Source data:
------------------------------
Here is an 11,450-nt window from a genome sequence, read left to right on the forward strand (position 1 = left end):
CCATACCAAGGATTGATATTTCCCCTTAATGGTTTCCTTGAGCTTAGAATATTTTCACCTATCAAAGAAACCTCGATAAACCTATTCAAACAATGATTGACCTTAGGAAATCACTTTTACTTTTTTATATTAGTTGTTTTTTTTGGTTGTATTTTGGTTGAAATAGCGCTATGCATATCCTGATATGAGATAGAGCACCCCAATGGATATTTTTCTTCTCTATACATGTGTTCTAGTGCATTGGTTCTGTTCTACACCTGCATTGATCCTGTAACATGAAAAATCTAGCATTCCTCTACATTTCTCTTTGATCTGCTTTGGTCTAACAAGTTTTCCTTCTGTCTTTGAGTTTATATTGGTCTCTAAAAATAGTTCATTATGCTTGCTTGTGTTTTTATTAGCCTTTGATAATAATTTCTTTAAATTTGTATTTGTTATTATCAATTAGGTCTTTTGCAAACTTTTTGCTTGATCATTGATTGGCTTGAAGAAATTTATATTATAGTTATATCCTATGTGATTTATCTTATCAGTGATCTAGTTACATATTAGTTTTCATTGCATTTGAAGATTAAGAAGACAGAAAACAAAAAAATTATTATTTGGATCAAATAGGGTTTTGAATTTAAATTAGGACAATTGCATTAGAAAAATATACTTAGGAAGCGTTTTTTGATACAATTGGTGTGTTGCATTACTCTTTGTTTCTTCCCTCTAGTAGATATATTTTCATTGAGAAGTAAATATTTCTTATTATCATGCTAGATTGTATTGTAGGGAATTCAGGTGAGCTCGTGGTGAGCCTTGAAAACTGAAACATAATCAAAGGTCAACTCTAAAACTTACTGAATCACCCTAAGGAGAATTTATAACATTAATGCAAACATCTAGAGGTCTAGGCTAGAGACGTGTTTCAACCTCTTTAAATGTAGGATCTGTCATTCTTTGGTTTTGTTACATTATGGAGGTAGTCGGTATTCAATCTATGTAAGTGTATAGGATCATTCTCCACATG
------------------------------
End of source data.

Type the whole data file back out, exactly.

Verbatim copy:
Here is an 11,450-nt window from a genome sequence, read left to right on the forward strand (position 1 = left end):
CCATACCAAGGATTGATATTTCCCCTTAATGGTTTCCTTGAGCTTAGAATATTTTCACCTATCAAAGAAACCTCGATAAACCTATTCAAACAATGATTGACCTTAGGAAATCACTTTTACTTTTTTATATTAGTTGTTTTTTTTGGTTGTATTTTGGTTGAAATAGCGCTATGCATATCCTGATATGAGATAGAGCACCCCAATGGATATTTTTCTTCTCTATACATGTGTTCTAGTGCATTGGTTCTGTTCTACACCTGCATTGATCCTGTAACATGAAAAATCTAGCATTCCTCTACATTTCTCTTTGATCTGCTTTGGTCTAACAAGTTTTCCTTCTGTCTTTGAGTTTATATTGGTCTCTAAAAATAGTTCATTATGCTTGCTTGTGTTTTTATTAGCCTTTGATAATAATTTCTTTAAATTTGTATTTGTTATTATCAATTAGGTCTTTTGCAAACTTTTTGCTTGATCATTGATTGGCTTGAAGAAATTTATATTATAGTTATATCCTATGTGATTTATCTTATCAGTGATCTAGTTACATATTAGTTTTCATTGCATTTGAAGATTAAGAAGACAGAAAACAAAAAAATTATTATTTGGATCAAATAGGGTTTTGAATTTAAATTAGGACAATTGCATTAGAAAAATATACTTAGGAAGCGTTTTTTGATACAATTGGTGTGTTGCATTACTCTTTGTTTCTTCCCTCTAGTAGATATATTTTCATTGAGAAGTAAATATTTCTTATTATCATGCTAGATTGTATTGTAGGGAATTCAGGTGAGCTCGTGGTGAGCCTTGAAAACTGAAACATAATCAAAGGTCAACTCTAAAACTTACTGAATCACCCTAAGGAGAATTTATAACATTAATGCAAACATCTAGAGGTCTAGGCTAGAGACGTGTTTCAACCTCTTTAAATGTAGGATCTGTCATTCTTTGGTTTTGTTACATTATGGAGGTAGTCGGTATTCAATCTATGTAAGTGTATAGGATCATTCTCCACATG